Characters Discussed

(Great Characters in Literature)

Frank Wellborn

Frank Wellborn, an impoverished gentleman who has wasted much of his inheritance and been defrauded of the rest by his uncle, Sir Giles Overreach. His fortunes are at their lowest ebb when young Allworth discovers him as he is being evicted from a tavern for refusing to pay his bill. He proudly refuses to accept aid from the boy and plans instead to avenge himself on his unjust uncle. A shrewd judge of character, he wins Lady Allworth’s assistance by reminding her of his generosity to her late husband and plays on Marall’s natural greed to further his plot against Sir Giles. When he regains his fortune, he rejects his prodigal past entirely and, hoping to win back his lost reputation, asks Lord Lovell for a company to command.

Sir Giles Overreach

Sir Giles Overreach, Wellborn’s miserly, tyrannical uncle. Although he vows that he is ambitious only for the sake of his young daughter, he gathers without scruple the wealth and rank he desires for her, destroying whoever stands in his way. His greed, accurately assessed by Wellborn, brings about his downfall; he has mentally confiscated Lady Allworth’s property before he makes certain that his nephew is really to be her husband. The most crushing blow to his aspirations is his daughter’s elopement with young Allworth, a marriage facilitated by his eagerness to make her Lady Lovell.


Margaret, Sir Giles’ daughter, fortunately...

(The entire section is 607 words.)


(Great Characters in Literature)

Ball, Robert Hamilton. The Amazing Career of Sir Giles Overreach. New York: Octagon Books, 1968. A detailed stage history. Offers a biography of Sir Giles Mompessen, on whom Overreach is based. Examines the play’s production history in Great Britain and the United States.

Clark, Ira. “Massinger’s Tragedies and Satiric Tragicomedies in Their Social and Family Settings.” In The Moral Art of Philip Massinger. Cranbury, N.J.: Bucknell University Press, 1993. Opposes critics who see the play as a conservative attack on social mobility. Finds the play validates a social hierarchy based on gratitude, community service, and ability.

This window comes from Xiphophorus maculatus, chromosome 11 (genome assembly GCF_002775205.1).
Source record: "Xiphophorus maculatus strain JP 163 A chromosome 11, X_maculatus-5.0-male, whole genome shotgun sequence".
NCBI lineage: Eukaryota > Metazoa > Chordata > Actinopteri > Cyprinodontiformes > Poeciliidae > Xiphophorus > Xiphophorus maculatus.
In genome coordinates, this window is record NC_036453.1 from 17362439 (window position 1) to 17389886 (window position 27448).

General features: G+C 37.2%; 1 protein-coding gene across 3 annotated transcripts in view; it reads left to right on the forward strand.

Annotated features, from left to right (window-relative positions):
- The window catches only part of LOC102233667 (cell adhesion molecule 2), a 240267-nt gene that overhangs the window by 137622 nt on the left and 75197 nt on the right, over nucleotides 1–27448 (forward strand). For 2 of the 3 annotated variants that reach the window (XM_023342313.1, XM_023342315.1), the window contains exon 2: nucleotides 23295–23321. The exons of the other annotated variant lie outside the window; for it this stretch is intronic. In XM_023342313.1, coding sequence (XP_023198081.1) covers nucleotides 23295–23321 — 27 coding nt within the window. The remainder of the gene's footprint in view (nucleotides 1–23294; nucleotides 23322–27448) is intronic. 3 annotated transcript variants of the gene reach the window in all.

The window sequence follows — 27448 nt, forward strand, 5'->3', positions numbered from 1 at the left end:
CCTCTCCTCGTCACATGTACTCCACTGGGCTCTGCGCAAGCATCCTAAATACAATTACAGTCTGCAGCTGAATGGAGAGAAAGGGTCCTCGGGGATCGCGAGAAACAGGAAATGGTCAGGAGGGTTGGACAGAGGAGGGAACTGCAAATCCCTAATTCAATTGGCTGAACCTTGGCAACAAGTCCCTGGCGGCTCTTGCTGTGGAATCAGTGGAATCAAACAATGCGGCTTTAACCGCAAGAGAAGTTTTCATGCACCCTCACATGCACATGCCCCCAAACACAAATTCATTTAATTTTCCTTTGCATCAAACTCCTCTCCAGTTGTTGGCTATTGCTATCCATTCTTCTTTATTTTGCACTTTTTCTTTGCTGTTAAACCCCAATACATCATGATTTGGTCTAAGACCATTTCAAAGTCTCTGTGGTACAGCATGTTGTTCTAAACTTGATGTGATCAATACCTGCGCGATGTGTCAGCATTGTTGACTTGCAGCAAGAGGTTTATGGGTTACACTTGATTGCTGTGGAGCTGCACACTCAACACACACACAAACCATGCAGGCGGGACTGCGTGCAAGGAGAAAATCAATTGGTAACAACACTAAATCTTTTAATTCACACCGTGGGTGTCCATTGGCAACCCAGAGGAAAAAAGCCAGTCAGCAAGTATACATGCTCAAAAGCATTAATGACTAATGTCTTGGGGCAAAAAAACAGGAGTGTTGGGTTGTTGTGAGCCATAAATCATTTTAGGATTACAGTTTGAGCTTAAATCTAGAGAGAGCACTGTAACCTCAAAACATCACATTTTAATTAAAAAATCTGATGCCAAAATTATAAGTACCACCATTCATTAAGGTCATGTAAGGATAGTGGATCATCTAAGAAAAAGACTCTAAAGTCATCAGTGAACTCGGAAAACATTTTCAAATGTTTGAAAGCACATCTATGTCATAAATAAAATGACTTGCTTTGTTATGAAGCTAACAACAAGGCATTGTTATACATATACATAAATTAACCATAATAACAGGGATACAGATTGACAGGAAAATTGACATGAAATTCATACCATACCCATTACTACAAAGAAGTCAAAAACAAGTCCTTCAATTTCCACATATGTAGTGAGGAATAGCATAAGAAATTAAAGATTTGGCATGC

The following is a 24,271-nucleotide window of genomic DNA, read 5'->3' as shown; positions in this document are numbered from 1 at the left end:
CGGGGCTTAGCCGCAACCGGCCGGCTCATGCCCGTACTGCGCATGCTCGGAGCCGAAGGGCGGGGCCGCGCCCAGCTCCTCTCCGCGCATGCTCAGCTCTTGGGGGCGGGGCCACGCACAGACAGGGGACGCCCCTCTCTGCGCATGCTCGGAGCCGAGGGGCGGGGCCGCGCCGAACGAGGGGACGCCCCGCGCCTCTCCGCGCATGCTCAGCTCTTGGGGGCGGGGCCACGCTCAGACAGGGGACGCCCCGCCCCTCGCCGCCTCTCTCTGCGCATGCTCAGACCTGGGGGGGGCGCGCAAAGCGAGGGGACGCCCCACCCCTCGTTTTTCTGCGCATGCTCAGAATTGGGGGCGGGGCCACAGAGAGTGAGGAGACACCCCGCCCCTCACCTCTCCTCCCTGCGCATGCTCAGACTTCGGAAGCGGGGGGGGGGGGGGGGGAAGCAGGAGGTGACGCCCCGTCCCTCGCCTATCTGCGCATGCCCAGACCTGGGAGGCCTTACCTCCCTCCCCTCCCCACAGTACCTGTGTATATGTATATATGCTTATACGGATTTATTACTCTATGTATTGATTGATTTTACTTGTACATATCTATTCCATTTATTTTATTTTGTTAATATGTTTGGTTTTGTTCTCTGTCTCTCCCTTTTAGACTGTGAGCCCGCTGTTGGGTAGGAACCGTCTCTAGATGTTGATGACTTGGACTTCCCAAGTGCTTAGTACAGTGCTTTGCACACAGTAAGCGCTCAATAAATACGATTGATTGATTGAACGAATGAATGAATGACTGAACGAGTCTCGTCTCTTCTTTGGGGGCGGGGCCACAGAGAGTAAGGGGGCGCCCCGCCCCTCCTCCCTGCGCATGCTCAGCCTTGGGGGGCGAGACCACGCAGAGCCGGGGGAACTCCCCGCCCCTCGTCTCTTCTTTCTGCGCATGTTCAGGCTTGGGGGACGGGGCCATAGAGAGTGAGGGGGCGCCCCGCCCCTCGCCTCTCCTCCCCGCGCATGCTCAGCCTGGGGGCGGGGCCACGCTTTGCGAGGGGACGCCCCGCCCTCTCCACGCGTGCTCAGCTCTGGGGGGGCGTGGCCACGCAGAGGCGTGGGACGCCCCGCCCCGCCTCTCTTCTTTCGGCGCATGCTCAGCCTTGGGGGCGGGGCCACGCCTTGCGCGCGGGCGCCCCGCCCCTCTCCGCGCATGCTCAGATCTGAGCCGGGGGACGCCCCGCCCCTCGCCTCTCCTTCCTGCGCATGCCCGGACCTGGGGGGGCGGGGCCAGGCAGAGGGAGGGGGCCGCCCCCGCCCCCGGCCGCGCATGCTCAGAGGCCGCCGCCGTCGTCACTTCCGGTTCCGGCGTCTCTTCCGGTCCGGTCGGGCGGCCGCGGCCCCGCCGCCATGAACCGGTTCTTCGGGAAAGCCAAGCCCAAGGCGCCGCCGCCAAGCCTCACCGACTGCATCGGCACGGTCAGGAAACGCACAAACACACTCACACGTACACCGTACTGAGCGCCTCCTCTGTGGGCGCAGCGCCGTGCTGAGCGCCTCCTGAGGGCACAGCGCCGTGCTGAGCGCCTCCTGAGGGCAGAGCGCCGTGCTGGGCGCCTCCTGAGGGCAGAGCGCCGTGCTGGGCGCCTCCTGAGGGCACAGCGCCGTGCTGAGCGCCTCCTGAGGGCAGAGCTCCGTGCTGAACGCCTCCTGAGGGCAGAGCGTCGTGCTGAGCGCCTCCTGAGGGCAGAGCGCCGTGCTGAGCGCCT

Leonard, Nancy S. “Overreach at Bay: Massinger’s A New Way to Pay Old Debts.” In Philip Massinger: A Critical Reassessment, edited by Douglas Howard. Cambridge, Mass.: Cambridge University Press, 1985. Characterizes the play as a revenge comedy, in which both Overreach and the nobility appeal to ideological positions to rationalize self-serving displays of power.

Neill, Michael. “Massinger’s Patriarchy: The Social Vision of A New Way to Pay Old Debts.” Renaissance Drama, n.s. 10 (1979): 185-213. Argues for a conservative reading of the play, which characterizes the patriarchal hierarchy as a supportive family. Overreach, a combination of biblical patriarch and Renaissance “new man,” threatens this ideal by treating social relationships as financial transactions.

Thomson, Patricia. “The Old Way and the New Way in Dekker and Massinger.” The Modern Language Review 51, no. 2 (April, 1956): 168-178. Contrasts Massinger’s play with The Shoemaker’s Holiday (1600) and finds the difference between them rooted in the sociopolitical developments of Stuart England. Offers valuable background insight into Massinger’s life.